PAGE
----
Sitting at the curve of old Route 6 where it meets Main Street in Hampton, Conn. is a unique house that has stood as witness to Hampton events and history for some 80 years. It is an amazing house which reigns large in my memories from childhood.
My mother, Dorothy Pearl Overbaugh grew up in Hampton with her 2 sisters and brother in a farmhouse at the foot of Hammond Hill. My Grandpa William A. and Grandma Mabel Pearl farmed there for many years. After her death in 1929 and their daughters marrying and moving away, Grandpa, who avidly read the National Geographic magazines he subscribed to, took a train trip to fulfill a dream of traveling to some of those marvelous places he’d read about. On that train trip, he met a widow, Elizabeth McDuffee Fero. They fell in love and soon married. In the early 1930’s, Will and Elizabeth sold the farm to Will’s son, Bill, and moved to the top of Hampton Hill into a newly built home on Main Street and Route 6.
I grew up in Waterbury, Conn. Our family made summer pilgrimages to Hampton to escape the city and revel in the clean air and loveliness of the old village of Hampton. For Mom it was a coming home. For me, as a child, Hampton was a new world of freedom, family and fun. We often stayed with Grandpa and Grandma Elizabeth in that big house on Hampton hill. Entering the house from the big front porch one was immediately aware of the sweet, fresh smell of wood. Even today, most of the beautiful wood trim in the house is unpainted and the wood smell is still detectable. The rooms were large and filled with light, the large, open kitchen where Grandma made the most delectable pancakes, fried chicken, baked beans and pies, always smelled inviting. I am sure that she was a star at church pot luck suppers!
Immediately upon entering my grandparents home, I would first stop to enjoy a winter scene of miniature people skiing and iceskating in the little landscape of a snow covered hill and pond. It sat in a glassed-in book cabinet directly opposite the front door. I would then make my way into the kitchen where there was an old secretary desk with space underneath covered by a little curtain that held an old wooden box of blocks and toys. That toy box was brought up to one of the front bedrooms on the 2nd floor for me and set on the wood floor at the foot of a bed where I was free to create imaginary cities, towns, castles, etc. to my heart’s content.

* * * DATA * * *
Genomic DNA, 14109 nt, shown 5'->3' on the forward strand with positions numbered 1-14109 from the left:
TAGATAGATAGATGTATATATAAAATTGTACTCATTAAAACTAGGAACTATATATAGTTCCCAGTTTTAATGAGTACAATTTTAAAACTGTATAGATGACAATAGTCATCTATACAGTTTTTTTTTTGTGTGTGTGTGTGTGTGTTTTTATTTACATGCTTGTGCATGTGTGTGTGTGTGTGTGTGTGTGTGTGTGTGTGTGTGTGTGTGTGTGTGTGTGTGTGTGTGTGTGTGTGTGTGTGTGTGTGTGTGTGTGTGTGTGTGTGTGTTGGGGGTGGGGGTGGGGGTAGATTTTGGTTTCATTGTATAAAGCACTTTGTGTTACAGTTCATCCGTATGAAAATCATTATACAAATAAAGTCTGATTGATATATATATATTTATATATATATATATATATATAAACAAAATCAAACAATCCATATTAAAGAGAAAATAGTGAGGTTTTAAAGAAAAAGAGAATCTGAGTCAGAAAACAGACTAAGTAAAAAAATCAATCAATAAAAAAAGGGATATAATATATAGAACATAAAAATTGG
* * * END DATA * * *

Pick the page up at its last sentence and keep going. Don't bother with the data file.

To me as a child, this house was a marvel, and it evoked wonder, pleasure and memories that I have never experienced from any other place. It struck me, when I had a wonderful opportunity in recent years to revisit this special place, that as an adult it still seemed very large and still held a kind of magic for me.
As a child visiting there, I had the run of the house. Large, easy to climb stairs linked the different floors of the home. I explored everywhere and developed definite feelings for certain special spots. One was the sun room on the 2nd floor where Grandma had a day bed, wicker chairs and many flowering plants. It was open and bright and had gorgeous views of the valley and her perennial garden below. The attic was floored and held all sorts of treasures stored there. At each end of the attic were large windows which at the front overlooked the street and at the back overlooked the back yard and the valley. The large basement also had windows and was well lit. Grandpa had his workshop there and Grandma had shelves filled with her preserves and canned goods.
This house is an inviting and well designed treasure, very well constructed, and handily withstood the Hurricane of 1938 despite major wind damage to neighboring homes and structures. When we retired back to New England, had it been offered for sale, we would likely have purchased it. To me, this place in the heart of the beautiful village of Hampton, has a warm and embracing aura.